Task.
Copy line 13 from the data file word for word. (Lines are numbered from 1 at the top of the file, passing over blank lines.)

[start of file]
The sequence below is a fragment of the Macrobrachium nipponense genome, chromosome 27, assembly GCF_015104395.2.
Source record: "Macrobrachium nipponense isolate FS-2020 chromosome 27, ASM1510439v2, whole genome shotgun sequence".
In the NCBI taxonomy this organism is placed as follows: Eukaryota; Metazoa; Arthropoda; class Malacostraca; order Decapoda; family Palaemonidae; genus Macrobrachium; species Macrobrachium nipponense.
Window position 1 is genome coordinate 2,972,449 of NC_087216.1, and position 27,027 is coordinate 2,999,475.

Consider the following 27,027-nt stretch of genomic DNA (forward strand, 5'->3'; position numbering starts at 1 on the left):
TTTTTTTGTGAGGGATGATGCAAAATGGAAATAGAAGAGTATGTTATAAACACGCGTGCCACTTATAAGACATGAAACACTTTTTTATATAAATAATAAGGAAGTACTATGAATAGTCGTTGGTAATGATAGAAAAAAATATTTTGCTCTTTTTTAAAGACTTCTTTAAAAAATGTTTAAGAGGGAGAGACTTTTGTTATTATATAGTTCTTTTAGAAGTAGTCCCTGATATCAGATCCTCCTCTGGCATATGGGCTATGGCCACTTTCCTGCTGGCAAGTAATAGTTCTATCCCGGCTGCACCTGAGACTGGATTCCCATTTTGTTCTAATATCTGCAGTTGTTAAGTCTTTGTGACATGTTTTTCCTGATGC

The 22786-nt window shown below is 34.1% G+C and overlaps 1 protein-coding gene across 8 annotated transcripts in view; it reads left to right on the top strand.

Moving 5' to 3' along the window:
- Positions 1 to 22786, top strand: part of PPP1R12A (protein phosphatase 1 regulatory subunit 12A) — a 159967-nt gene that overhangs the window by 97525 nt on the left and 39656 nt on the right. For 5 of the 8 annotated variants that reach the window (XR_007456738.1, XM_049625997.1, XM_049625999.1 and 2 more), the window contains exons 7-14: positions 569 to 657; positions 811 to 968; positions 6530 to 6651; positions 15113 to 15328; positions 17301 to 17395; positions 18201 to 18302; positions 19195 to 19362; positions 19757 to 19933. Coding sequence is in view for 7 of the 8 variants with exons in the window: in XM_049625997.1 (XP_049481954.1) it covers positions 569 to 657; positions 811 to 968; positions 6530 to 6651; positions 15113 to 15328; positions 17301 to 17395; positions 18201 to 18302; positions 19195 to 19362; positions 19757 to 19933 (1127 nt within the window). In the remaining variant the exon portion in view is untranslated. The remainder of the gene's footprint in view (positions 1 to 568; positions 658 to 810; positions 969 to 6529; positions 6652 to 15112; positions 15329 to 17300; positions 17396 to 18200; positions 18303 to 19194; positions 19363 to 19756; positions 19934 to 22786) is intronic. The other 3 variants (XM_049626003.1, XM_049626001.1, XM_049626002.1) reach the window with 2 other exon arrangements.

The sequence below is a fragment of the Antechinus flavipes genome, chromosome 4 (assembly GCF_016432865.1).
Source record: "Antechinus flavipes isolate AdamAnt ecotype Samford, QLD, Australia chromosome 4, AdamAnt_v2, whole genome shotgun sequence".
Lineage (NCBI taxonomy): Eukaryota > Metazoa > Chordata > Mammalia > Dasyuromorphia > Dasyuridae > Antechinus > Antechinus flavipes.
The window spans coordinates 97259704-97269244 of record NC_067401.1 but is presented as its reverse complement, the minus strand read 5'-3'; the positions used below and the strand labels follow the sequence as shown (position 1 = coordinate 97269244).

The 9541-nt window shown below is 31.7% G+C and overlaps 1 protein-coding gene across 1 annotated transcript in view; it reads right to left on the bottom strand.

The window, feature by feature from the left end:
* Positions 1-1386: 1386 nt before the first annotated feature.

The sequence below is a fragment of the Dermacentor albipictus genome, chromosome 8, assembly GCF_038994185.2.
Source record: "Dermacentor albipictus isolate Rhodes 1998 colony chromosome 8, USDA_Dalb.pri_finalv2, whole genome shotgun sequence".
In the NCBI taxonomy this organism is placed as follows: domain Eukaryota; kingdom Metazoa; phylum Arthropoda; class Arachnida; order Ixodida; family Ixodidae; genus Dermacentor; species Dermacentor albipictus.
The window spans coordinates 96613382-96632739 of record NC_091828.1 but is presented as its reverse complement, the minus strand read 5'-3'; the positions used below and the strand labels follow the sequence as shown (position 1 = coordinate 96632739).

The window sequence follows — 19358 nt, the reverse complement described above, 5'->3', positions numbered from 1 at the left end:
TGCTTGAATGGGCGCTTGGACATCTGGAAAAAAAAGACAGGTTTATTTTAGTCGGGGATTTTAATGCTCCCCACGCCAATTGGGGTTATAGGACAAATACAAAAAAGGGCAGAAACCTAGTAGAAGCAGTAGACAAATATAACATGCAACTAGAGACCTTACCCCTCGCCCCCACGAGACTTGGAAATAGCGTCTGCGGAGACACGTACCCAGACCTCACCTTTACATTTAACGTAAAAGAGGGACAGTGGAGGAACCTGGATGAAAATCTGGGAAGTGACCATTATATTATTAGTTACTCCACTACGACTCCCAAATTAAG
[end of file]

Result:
The window spans coordinates 97259704-97269244 of record NC_067401.1 but is presented as its reverse complement, the minus strand read 5'-3'; the positions used below and the strand labels follow the sequence as shown (position 1 = coordinate 97269244).